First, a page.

The Israeli approach to the coronavirus battle is clear: The vaccinated of your city come first. The campaign to deliver the third shot was launched with almost complete public disregard for the vaccination gaps among different countries, and for the moral and epidemiological question of whether it is proper to provide boosters for Israelis when so many other countries cannot even manage to deliver one dose.
The call by World Health Organization Director-General Tedros Adhanom to stop the booster shot campaign so long as there were countries who have barely started to vaccinate didn’t manage to divert attention from the local argument between those who are pro-vaccine and those who are coronavirus deniers. Adhanom tweeted last week, “Ten countries have administered 75%+ of #Covid 19 vaccines, while low-income countries have received just over 1%.”
This isn’t “just” a moral problem, but one with epidemiological consequences, he noted. “The more people remain unvaccinated against #COVID19 globally, the more opportunity the virus has to spread and evolve into potentially more dangerous variants, which increases the risk for everybody,” he wrote. Dr. Dorit Nitzan, the WHO's regional emergency director for Europe, explained that unvaccinated countries “are a hothouse for the development of new strains of the virus,” and until the global vaccination rate reaches 60 percent, it won’t be possible to protect everyone long-term.
In Israel the situation is even more complex. While the number of Israelis who have gotten the third dose is closing in on a million people, in the West Bank only 13 percent of the Palestinian population has gotten one dose of the vaccine, and only nine percent have gotten two. In the Gaza Strip, the situation is even worse.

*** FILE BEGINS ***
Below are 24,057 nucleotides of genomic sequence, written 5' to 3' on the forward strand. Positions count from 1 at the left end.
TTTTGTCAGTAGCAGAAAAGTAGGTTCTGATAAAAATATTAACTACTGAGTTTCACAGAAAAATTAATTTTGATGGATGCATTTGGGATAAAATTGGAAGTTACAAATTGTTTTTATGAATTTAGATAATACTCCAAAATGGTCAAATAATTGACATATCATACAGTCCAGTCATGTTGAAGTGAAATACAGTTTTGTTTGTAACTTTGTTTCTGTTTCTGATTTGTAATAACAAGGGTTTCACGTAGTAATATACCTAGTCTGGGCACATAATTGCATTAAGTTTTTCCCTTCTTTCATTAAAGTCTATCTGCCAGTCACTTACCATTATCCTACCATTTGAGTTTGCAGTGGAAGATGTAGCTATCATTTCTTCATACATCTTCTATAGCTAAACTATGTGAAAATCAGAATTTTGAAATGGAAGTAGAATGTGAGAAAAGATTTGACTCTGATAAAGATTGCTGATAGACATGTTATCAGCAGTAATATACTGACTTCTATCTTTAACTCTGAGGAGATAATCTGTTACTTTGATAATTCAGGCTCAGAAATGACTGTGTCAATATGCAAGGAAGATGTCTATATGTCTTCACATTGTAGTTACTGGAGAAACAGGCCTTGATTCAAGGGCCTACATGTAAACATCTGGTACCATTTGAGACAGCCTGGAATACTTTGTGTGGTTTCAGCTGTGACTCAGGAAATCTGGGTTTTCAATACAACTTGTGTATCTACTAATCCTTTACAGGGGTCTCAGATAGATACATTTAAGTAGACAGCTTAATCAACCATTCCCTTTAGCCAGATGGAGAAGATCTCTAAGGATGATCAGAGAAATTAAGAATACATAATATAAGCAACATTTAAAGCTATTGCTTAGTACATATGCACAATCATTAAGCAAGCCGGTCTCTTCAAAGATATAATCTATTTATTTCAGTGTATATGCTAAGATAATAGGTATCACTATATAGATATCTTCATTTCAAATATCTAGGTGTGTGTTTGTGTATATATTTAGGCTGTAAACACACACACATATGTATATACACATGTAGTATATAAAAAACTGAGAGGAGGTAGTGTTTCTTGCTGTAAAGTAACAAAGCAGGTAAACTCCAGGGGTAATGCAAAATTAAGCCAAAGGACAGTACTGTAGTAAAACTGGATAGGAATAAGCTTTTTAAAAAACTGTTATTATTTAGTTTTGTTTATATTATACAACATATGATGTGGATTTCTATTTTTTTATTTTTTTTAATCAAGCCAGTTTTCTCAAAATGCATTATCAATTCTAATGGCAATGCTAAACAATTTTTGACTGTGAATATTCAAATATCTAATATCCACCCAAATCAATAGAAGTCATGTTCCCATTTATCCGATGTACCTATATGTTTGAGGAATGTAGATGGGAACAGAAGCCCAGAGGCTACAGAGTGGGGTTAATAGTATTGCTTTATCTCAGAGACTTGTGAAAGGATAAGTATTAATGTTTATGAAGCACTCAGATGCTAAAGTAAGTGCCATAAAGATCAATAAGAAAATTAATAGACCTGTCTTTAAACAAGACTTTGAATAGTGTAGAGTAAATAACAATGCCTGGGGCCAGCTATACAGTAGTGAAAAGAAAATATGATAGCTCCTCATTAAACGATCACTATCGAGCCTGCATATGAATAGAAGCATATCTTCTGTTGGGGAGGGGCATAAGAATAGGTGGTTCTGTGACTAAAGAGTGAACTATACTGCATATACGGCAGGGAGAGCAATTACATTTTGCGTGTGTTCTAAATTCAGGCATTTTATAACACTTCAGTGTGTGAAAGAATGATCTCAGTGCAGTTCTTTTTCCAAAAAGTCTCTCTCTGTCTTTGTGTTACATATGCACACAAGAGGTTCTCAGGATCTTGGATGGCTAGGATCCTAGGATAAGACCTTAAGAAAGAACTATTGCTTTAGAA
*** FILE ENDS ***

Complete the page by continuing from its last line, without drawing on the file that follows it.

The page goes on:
Israel has the wherewithal to make sure the Palestinians get vaccinated, and is also obligated to do so under Clause 56 of the Fourth Geneva Convention, which states that an occupying power must ensure the application “of the prophylactic and preventive measures necessary to combat the spread of contagious diseases and epidemic” in the territory it occupies.
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It’s time for Israel to wake up and understand that it is not an island nation, neither from an epidemiological perspective nor from a moral one. There are two peoples in Israel and the Palestinian territories that constitute one epidemiological unit. This means the path to eradicating the virus in Israel necessarily runs through the West Bank and Gaza.
The debate over the need for a third shot must not be allowed to blur the fact that Israel must make vaccinating the entire Palestinian population a top priority.
The above article is Haaretz’s lead editorial, as published in the Hebrew and English newspapers in Israel.